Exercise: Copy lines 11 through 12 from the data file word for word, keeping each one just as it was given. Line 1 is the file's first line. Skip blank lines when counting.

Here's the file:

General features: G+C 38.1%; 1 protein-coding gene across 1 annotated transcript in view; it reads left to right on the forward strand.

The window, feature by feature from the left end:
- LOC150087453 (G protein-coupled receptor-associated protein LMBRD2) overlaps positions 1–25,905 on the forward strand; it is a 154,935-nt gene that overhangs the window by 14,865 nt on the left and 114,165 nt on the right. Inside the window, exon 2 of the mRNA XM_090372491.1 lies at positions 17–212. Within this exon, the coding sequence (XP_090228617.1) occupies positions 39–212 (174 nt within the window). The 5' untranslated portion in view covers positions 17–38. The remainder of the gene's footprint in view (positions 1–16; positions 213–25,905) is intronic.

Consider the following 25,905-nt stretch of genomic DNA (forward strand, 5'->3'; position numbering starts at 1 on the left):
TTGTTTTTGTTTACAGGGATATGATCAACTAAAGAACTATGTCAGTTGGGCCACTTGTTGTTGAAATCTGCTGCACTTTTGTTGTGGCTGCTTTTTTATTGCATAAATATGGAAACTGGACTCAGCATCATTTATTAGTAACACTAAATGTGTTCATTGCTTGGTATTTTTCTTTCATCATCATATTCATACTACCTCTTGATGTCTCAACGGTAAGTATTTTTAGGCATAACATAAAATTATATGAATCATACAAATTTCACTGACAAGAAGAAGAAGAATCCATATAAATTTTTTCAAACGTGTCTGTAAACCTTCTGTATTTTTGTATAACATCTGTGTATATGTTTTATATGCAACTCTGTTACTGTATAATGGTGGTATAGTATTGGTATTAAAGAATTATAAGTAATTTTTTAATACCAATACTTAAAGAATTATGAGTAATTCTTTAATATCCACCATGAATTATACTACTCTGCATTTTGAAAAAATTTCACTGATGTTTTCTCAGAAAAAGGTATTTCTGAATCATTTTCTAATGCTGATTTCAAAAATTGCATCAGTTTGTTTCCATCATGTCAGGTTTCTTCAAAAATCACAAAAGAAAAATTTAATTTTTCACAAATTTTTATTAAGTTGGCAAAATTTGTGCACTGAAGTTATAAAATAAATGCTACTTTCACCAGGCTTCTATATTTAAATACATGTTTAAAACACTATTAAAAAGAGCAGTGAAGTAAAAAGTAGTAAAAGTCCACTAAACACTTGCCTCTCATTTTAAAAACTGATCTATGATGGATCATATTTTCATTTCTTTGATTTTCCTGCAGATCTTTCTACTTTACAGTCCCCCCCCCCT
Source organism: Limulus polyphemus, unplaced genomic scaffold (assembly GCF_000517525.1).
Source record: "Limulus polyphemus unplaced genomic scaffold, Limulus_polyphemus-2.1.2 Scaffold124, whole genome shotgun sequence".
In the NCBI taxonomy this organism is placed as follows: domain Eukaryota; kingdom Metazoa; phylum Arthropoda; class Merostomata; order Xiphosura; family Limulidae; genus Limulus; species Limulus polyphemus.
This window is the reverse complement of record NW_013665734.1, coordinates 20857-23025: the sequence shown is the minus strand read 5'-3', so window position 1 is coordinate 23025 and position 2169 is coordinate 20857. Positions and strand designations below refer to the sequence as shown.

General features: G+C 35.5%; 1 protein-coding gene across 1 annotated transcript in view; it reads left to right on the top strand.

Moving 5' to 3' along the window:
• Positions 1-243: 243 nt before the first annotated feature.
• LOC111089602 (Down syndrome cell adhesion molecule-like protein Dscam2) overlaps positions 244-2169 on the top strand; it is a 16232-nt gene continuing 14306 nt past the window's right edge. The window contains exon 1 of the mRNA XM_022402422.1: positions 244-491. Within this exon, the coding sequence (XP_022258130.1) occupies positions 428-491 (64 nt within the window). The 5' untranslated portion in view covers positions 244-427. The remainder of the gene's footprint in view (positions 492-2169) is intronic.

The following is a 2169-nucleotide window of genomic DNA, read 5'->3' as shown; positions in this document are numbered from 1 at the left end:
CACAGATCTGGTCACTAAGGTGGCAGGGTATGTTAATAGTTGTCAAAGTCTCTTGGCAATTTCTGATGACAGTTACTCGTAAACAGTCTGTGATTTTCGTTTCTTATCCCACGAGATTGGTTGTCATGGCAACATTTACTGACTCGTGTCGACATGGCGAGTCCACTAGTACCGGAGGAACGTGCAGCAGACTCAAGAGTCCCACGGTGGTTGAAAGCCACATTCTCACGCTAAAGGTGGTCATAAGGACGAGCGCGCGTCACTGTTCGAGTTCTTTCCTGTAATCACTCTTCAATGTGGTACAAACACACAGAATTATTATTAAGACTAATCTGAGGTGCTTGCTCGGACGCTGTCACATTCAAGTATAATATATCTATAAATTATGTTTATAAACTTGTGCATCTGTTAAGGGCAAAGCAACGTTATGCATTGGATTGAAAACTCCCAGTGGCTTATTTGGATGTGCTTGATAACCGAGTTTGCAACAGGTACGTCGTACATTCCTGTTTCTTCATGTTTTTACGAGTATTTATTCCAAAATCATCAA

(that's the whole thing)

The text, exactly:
Moving 5' to 3' along the window:
• Positions 1-243: 243 nt before the first annotated feature.